From that initial idea, we nurtured it into a platform where students could get machine-based assistance on their coursework to eventually a complete essay writing solution. Now I’ll say it early and firmly, there was never an intention to write a students essay for them. Nor was there a desire to impact the students grade in a way that would be deemed ‘academically corrupt’ or some other menacingly sounding set of words.
We’d help them with referencing and incorporate analytics based on the standard model of an essay. Using Natural Language Programming (NLP), we could help analyse arguments and statements to determine how effective they were at communicating their ideas. We even built a unique piece of authorisation detection technology based on phonemes rather than words. This allowed us to conduct our own plagiarism checks, but across multiple pieces of work and between students and also determine stylistically similar content and use grades provided by the students to predict their future grades.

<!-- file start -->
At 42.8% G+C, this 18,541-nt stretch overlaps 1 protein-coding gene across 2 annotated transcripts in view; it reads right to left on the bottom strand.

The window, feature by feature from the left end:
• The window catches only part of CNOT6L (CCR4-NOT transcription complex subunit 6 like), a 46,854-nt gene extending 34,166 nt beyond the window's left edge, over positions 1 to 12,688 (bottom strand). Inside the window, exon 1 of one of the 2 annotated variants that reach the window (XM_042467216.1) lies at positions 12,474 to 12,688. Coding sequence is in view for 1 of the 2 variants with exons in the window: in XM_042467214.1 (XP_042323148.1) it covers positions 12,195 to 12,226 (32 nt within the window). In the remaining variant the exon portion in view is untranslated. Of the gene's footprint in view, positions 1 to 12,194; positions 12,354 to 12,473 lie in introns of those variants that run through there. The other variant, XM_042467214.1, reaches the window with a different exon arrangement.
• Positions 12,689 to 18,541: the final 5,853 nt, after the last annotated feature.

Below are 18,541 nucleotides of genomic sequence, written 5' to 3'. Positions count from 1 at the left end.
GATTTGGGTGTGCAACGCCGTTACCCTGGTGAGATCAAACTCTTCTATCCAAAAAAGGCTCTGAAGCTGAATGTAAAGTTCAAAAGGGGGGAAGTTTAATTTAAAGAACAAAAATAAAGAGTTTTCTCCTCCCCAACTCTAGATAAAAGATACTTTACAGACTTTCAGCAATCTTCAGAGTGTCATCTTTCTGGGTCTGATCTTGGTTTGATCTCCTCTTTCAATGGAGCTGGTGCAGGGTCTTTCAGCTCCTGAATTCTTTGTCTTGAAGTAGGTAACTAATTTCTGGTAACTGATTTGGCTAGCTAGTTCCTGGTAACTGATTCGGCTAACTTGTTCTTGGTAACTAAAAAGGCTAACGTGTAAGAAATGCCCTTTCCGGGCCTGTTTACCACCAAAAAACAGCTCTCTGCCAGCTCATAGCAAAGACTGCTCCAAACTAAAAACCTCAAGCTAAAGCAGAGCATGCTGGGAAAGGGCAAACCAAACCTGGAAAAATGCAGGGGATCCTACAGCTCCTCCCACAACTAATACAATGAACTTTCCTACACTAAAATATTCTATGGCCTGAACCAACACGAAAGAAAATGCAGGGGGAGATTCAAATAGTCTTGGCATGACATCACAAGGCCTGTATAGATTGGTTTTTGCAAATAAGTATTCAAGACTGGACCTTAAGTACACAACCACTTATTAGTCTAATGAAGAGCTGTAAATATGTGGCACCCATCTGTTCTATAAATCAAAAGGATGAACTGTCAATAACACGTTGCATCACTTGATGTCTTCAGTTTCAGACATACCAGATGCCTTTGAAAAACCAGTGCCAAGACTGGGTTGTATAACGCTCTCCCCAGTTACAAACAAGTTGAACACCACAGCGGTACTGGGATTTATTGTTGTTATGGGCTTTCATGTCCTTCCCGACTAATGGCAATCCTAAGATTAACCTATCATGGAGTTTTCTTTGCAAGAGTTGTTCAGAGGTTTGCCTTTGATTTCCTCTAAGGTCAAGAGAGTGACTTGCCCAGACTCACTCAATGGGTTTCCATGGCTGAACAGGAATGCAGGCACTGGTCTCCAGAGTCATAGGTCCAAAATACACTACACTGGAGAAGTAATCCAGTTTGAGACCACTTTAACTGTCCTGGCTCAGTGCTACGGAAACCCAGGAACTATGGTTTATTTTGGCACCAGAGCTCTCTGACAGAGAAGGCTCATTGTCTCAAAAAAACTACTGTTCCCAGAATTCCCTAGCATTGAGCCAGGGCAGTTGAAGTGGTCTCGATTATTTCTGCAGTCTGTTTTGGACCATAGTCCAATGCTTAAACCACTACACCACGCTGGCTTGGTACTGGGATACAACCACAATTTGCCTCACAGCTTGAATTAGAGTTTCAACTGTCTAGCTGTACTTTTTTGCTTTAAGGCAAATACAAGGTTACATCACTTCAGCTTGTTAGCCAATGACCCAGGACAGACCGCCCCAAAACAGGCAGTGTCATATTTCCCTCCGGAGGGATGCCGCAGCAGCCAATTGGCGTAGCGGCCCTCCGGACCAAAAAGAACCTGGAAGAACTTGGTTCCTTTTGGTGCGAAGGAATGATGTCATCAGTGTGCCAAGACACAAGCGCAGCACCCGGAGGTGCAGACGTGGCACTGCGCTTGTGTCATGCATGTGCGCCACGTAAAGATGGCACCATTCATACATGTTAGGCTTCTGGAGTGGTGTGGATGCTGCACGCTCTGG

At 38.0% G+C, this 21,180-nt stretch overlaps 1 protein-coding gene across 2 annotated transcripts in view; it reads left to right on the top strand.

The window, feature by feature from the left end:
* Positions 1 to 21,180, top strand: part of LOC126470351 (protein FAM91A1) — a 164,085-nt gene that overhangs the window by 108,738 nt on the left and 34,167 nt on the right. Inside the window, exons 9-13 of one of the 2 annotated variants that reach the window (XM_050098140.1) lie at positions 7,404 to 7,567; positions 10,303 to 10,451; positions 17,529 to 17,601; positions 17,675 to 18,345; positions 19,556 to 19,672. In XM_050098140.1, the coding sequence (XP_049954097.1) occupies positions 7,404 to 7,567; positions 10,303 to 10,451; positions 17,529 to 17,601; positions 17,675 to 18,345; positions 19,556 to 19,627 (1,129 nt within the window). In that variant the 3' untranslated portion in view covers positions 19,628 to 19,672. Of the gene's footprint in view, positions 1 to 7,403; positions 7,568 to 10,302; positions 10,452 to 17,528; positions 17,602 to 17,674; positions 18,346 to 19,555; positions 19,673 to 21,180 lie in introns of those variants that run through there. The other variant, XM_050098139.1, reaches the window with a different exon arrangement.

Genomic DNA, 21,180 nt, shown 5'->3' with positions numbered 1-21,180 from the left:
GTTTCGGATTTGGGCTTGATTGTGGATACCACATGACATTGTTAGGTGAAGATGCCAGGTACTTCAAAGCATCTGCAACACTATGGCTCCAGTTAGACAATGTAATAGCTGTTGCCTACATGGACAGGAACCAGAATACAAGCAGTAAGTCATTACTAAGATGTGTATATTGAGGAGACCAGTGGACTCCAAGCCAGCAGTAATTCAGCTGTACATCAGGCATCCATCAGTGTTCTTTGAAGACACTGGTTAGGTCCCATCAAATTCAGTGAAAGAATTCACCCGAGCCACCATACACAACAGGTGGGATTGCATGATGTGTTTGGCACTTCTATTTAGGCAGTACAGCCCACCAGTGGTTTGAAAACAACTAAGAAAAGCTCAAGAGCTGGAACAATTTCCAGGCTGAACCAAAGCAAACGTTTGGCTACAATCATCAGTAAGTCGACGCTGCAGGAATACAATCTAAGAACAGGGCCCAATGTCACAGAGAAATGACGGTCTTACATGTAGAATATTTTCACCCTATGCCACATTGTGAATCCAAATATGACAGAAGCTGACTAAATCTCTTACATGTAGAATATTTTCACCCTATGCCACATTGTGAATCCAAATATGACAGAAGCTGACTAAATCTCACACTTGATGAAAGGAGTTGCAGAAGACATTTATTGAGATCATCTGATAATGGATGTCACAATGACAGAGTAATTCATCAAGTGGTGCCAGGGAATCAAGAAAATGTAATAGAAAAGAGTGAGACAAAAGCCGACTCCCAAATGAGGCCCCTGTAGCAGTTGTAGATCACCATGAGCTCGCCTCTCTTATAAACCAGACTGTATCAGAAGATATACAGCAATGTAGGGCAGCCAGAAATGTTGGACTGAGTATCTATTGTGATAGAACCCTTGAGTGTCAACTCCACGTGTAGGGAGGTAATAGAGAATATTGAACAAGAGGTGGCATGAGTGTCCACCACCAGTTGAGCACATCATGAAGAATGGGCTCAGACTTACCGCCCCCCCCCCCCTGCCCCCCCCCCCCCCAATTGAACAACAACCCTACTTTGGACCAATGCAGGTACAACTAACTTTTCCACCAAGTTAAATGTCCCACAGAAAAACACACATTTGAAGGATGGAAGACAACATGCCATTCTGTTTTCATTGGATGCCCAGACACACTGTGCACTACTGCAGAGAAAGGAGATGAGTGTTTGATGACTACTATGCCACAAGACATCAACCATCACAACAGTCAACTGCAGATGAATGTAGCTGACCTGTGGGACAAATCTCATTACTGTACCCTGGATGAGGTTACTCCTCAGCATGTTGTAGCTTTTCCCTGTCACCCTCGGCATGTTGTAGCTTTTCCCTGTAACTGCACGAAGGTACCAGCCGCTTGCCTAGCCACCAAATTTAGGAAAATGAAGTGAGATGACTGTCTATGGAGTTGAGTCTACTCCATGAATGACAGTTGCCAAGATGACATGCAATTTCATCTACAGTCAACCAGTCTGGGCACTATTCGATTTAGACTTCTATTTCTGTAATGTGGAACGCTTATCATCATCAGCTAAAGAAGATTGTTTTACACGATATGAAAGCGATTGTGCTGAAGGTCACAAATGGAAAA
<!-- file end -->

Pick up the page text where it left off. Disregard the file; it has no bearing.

Anyway, I digress. This was meant to be a blitz overview.
After bouncing around with this idea and engaging the help of a consultant to work on the more advanced technical elements, we spent a year designing the product and trying to graduate from the wantrepreneur category into actual entrepreneurs. Long story short here, we didn’t manage it.